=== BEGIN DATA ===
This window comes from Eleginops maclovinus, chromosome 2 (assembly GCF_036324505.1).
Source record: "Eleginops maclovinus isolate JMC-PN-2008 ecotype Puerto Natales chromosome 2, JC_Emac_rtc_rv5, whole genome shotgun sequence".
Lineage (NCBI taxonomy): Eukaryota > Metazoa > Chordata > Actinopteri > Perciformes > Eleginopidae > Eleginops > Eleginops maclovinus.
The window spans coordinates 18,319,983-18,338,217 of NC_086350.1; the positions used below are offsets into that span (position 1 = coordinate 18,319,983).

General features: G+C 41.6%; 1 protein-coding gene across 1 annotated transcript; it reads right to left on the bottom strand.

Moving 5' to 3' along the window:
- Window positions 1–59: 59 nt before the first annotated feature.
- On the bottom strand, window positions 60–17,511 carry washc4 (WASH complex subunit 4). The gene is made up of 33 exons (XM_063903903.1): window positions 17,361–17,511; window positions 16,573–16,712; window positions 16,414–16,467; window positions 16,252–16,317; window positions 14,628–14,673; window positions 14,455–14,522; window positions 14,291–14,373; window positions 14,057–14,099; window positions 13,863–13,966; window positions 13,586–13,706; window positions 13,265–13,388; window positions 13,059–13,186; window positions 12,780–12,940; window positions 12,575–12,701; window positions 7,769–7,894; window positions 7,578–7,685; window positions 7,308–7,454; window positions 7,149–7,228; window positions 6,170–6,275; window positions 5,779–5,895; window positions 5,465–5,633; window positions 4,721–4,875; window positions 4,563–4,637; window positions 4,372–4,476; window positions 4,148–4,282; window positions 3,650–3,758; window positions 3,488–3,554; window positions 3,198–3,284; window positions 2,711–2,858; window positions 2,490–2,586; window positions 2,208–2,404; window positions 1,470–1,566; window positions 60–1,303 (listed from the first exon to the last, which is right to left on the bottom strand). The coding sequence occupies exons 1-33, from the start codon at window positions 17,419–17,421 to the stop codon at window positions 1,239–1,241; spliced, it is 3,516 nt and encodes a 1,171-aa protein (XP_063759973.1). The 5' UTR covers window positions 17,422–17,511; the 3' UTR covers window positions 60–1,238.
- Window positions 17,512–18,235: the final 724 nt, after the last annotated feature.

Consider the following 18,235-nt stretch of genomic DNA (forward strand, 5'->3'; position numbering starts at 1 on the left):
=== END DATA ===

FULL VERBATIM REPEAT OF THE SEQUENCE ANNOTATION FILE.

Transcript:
This window comes from Eleginops maclovinus, chromosome 2 (assembly GCF_036324505.1).
Source record: "Eleginops maclovinus isolate JMC-PN-2008 ecotype Puerto Natales chromosome 2, JC_Emac_rtc_rv5, whole genome shotgun sequence".
Lineage (NCBI taxonomy): Eukaryota > Metazoa > Chordata > Actinopteri > Perciformes > Eleginopidae > Eleginops > Eleginops maclovinus.
The window spans coordinates 18,319,983-18,338,217 of NC_086350.1; the positions used below are offsets into that span (position 1 = coordinate 18,319,983).

General features: G+C 41.6%; 1 protein-coding gene across 1 annotated transcript; it reads right to left on the bottom strand.

Moving 5' to 3' along the window:
- Window positions 1–59: 59 nt before the first annotated feature.
- On the bottom strand, window positions 60–17,511 carry washc4 (WASH complex subunit 4). The gene is made up of 33 exons (XM_063903903.1): window positions 17,361–17,511; window positions 16,573–16,712; window positions 16,414–16,467; window positions 16,252–16,317; window positions 14,628–14,673; window positions 14,455–14,522; window positions 14,291–14,373; window positions 14,057–14,099; window positions 13,863–13,966; window positions 13,586–13,706; window positions 13,265–13,388; window positions 13,059–13,186; window positions 12,780–12,940; window positions 12,575–12,701; window positions 7,769–7,894; window positions 7,578–7,685; window positions 7,308–7,454; window positions 7,149–7,228; window positions 6,170–6,275; window positions 5,779–5,895; window positions 5,465–5,633; window positions 4,721–4,875; window positions 4,563–4,637; window positions 4,372–4,476; window positions 4,148–4,282; window positions 3,650–3,758; window positions 3,488–3,554; window positions 3,198–3,284; window positions 2,711–2,858; window positions 2,490–2,586; window positions 2,208–2,404; window positions 1,470–1,566; window positions 60–1,303 (listed from the first exon to the last, which is right to left on the bottom strand). The coding sequence occupies exons 1-33, from the start codon at window positions 17,419–17,421 to the stop codon at window positions 1,239–1,241; spliced, it is 3,516 nt and encodes a 1,171-aa protein (XP_063759973.1). The 5' UTR covers window positions 17,422–17,511; the 3' UTR covers window positions 60–1,238.
- Window positions 17,512–18,235: the final 724 nt, after the last annotated feature.

Consider the following 18,235-nt stretch of genomic DNA (forward strand, 5'->3'; position numbering starts at 1 on the left):